Davenport Mayor Bill Gluba hopes the Quad Cities will play a role in helping care for immigrant children held on the U.S.-Mexico border.
Since October, more than 52,000 unaccompanied young people have been detained on the southern U.S. border. Many of them are fleeing violence in Central American countries like El Salvador, Guatemala, and Honduras.
President Barack Obama has called the recent surge a humanitarian crisis.
"They've got them basically in confinement along the Texas border and in other cities, and it's probably overwhelming the system, so [the federal government] is looking for help. I think Davenport and the people of Davenport will help," said Gluba.
Monday, Gluba told News 8 that he reached out to the White House, offering the Quad Cities' help to house and care for some of those children. He said the Department of Health and Human Services then sent him information about creating a temporary placement facility in the area.
"We are a welcoming country, and I said, 'Something's got to be done about it. Let's start the process,'" said Gluba.
Gluba is now pulling together a team of representatives from area hospitals, schools, charities and churches. Monday, the group met for the first time at City Hall to discuss what they could do.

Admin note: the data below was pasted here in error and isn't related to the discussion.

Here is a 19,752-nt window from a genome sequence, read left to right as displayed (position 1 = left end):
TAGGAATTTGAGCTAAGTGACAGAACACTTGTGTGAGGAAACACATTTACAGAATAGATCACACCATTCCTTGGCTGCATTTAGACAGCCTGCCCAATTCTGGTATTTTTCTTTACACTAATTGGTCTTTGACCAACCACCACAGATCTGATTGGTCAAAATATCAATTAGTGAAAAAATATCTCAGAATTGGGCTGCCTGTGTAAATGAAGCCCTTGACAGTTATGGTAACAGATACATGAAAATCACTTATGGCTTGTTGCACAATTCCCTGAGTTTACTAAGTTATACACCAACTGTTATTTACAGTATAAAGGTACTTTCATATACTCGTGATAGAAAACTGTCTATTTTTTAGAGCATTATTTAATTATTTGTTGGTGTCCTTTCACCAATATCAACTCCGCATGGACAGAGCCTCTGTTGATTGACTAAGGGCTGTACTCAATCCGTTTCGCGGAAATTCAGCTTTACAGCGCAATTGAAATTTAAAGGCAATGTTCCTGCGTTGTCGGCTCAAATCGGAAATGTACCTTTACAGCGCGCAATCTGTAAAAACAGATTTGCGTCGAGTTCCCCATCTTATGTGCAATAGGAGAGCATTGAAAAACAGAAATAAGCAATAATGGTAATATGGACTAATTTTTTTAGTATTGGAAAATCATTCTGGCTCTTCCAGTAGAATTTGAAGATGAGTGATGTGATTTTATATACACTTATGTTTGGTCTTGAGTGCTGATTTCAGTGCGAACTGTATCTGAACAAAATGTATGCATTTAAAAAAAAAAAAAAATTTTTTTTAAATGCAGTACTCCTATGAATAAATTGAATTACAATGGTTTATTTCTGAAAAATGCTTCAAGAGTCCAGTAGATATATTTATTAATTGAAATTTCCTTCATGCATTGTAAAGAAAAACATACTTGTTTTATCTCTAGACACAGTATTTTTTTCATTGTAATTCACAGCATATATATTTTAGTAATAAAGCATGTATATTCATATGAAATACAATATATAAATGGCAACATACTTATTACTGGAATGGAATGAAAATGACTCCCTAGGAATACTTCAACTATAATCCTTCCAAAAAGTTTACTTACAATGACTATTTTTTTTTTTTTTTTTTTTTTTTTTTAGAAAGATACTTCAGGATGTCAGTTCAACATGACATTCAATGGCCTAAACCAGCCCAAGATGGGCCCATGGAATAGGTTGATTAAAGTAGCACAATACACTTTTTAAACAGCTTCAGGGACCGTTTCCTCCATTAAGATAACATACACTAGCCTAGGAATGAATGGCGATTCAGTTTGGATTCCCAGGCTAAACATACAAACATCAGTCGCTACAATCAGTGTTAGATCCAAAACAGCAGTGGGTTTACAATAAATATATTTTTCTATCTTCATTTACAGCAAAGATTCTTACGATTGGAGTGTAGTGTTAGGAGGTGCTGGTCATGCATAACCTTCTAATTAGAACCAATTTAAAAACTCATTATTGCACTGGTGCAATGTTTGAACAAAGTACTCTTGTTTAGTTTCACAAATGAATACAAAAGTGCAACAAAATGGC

"First of all, it's an attitude of welcome -- that these are special people, special children; they've gone through traumatic experiences, and they need special care, and we need to be able to provide that," said Nora Dvorack, the former director of the Refugee Resettlement Program for the Diocese of Davenport.
Right now, there are still many questions about where the immigrants would stay, how many the Quad Cities could handle, and who would supervise them.
Still, local activists remain positive.
"Oh, we can do lots. We've done it in the past, we can do it again," said Dvorack.
Members of the group planned to meet Wednesday morning to compile a list of questions for the Department of Health and Human Services before moving forward.